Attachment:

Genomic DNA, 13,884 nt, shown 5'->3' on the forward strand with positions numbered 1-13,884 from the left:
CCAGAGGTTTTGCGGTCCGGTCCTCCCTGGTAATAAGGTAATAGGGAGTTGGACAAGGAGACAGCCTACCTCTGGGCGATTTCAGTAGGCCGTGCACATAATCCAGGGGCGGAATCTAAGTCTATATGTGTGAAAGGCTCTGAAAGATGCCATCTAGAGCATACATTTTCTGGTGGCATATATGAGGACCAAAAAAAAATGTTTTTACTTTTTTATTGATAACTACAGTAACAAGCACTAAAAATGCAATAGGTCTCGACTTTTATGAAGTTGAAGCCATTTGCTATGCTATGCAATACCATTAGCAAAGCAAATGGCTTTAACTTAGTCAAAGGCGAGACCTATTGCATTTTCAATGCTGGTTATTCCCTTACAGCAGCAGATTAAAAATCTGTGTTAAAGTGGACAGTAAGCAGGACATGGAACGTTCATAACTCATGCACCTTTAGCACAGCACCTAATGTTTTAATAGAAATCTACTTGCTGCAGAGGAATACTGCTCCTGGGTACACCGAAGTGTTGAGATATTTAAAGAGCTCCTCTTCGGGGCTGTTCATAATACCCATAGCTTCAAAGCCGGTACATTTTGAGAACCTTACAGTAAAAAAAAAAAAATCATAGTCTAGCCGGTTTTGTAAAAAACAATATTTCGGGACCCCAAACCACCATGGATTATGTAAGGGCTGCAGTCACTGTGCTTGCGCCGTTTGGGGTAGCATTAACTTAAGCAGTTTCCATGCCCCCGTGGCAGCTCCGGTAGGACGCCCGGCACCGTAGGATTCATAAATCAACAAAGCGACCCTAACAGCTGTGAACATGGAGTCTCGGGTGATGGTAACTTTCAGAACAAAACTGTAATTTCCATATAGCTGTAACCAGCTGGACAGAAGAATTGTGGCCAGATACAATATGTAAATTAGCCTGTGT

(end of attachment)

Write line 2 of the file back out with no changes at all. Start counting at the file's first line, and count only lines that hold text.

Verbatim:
CCAGAGGTTTTGCGGTCCGGTCCTCCCTGGTAATAAGGTAATAGGGAGTTGGACAAGGAGACAGCCTACCTCTGGGCGATTTCAGTAGGCCGTGCACATAATCCAGGGGCGGAATCTAAGTCTATATGTGTGAAAGGCTCTGAAAGATGCCATCTAGAGCATACATTTTCTGGTGGCATATATGAGGACCAAAAAAAAATGTTTTTACTTTTTTATTGATAACTACAGTAACAAGCACTAAAAATGCAATAGGTCTCGACTTTTATGAAGTTGAAGCCATTTGCTATGCTATGCAATACCATTAGCAAAGCAAATGGCTTTAACTTAGTCAAAGGCGAGACCTATTGCATTTTCAATGCTGGTTATTCCCTTACAGCAGCAGATTAAAAATCTGTGTTAAAGTGGACAGTAAGCAGGACATGGAACGTTCATAACTCATGCACCTTTAGCACAGCACCTAATGTTTTAATAGAAATCTACTTGCTGCAGAGGAATACTGCTCCTGGGTACACCGAAGTGTTGAGATATTTAAAGAGCTCCTCTTCGGGGCTGTTCATAATACCCATAGCTTCAAAGCCGGTACATTTTGAGAACCTTACAGTAAAAAAAAAAAAATCATAGTCTAGCCGGTTTTGTAAAAAACAATATTTCGGGACCCCAAACCACCATGGATTATGTAAGGGCTGCAGTCACTGTGCTTGCGCCGTTTGGGGTAGCATTAACTTAAGCAGTTTCCATGCCCCCGTGGCAGCTCCGGTAGGACGCCCGGCACCGTAGGATTCATAAATCAACAAAGCGACCCTAACAGCTGTGAACATGGAGTCTCGGGTGATGGTAACTTTCAGAACAAAACTGTAATTTCCATATAGCTGTAACCAGCTGGACAGAAGAATTGTGGCCAGATACAATATGTAAATTAGCCTGTGT